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lakeshore

The forecast called for rain for most of the six days we stayed in the Michiana dunes along the southeast shore of Lake Michigan, but rain only fell during the first night, and the next morning dawned fresh and breezy. When we arrived on the shore that first morning the waves that greeted us the previous afternoon continued to crash against the shore loudly and strongly, enough for some body surfing for those not minding the chill. Every day afterward the wind slowed, the waves calmed, the water warmed, the sky cleared, until the last two days provided a lake so still that the lapping against the shore made barely a whisper. The temperatures every day were warm enough for a first week in August not to need a shirt or wrap, and cool enough in the reflected sunrays against the white sand never to feel oppressively hot. Out of twenty-five years of spending a week or two on the dune area beaches, I do not remember such a stretch of opportunities for beachcombing, resting, reading, swimming, sunbathing, or anything else we were prepared to do in or near the water.

Not a trace of alewives showed up on the beach, which in the early years of our visits met us in smelly die-off by the thousands. They hadn’t invaded the Great Lakes until the St. Lawrence Seaway made their incursion from the Atlantic possible in the 1950’s, when I paid my first visit, but the lake trout had also disappeared through over-fishing, so the alewives didn’t have any predators until Coho and Chinook salmon were brought into Lake Michigan. As those game fish became established, the alewife die-off slowly subsided, and the beaches depended on the cleanliness of their human occupants. Apart from an occasional piece of trash arriving with the waves, the Michiana shores were clean, and the users kept them so. An active storm season had left evidence along the tide zone, where a strip of heavier rocks interrupted the smooth sand of the beach. That rocky border, from two to ten feet wide, made the approach to the water a little painful for those of us with tender feet. We either walked gingerly through that zone, or we wore our sandals and beach slippers into the water. Either way the journey was worth it, as the lake water became unusually clear and warm during those days.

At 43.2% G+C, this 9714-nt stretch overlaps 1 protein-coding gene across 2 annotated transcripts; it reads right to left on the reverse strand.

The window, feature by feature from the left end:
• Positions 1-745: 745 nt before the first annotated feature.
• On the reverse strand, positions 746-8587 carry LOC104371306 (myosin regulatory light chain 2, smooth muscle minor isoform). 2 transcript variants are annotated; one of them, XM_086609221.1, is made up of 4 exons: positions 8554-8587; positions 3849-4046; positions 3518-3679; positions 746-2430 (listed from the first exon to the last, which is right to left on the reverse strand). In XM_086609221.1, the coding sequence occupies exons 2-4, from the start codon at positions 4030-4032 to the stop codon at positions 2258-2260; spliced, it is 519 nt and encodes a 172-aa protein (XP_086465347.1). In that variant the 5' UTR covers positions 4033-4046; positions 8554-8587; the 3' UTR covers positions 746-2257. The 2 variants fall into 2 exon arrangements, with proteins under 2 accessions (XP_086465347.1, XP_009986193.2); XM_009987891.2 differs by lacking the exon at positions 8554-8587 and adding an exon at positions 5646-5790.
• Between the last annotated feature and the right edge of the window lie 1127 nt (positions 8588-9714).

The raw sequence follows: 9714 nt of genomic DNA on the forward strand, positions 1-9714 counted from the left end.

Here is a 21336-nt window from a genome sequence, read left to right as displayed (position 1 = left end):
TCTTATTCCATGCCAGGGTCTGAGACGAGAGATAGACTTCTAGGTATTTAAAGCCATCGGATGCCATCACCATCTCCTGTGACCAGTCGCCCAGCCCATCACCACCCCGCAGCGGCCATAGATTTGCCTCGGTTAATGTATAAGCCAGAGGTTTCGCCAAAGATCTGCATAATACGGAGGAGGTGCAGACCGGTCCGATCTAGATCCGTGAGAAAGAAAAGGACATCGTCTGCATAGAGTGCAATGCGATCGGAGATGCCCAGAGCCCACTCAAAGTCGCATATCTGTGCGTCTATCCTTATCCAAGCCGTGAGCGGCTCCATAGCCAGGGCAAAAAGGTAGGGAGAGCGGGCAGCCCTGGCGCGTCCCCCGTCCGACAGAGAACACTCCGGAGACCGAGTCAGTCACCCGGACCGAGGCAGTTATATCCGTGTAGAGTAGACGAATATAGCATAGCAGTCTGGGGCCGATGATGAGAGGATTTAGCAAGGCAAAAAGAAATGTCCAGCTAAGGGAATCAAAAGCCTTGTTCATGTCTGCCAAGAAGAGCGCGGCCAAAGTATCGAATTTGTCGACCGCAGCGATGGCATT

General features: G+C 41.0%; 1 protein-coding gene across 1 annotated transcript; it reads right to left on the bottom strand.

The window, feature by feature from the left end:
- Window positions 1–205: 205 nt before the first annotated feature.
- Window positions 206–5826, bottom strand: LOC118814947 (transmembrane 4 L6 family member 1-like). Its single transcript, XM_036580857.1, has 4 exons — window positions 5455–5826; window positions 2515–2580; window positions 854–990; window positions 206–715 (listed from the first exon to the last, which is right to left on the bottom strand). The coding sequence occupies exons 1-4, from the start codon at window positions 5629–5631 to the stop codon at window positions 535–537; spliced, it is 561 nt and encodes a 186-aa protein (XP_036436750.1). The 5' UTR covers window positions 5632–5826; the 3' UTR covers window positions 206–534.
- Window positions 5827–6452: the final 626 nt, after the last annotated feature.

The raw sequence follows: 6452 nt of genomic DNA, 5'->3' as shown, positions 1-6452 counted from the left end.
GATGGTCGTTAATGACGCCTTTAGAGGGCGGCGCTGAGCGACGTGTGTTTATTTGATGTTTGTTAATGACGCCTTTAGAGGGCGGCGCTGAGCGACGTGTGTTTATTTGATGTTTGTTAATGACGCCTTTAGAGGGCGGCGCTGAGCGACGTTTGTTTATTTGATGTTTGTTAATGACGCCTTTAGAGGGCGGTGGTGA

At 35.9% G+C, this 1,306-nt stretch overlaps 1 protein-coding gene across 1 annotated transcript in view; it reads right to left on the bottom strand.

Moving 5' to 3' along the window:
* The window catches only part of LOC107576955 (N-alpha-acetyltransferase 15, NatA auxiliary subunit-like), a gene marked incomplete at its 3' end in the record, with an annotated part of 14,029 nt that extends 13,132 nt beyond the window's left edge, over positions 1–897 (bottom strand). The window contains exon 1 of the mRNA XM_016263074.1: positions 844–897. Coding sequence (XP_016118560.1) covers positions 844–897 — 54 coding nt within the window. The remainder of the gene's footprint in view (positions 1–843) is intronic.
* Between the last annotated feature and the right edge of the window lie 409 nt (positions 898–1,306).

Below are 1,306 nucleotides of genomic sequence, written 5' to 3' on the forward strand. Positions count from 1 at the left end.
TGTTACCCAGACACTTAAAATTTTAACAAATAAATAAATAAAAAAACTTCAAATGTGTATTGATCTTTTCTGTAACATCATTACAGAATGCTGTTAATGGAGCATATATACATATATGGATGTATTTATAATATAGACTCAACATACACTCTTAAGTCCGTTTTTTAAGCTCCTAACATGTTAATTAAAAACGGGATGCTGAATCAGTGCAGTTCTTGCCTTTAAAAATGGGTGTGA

Even in such mild weather, every day proved different for those of us living on the beach. From noisy to nearly silent, from heavy waves to barely a ripple, from cloudy to clear skies, from cold water to warm, each day brought its variations. Never was it easy to leave the beach on the last day of our scheduled time. This year brought no difference at all in that respect.

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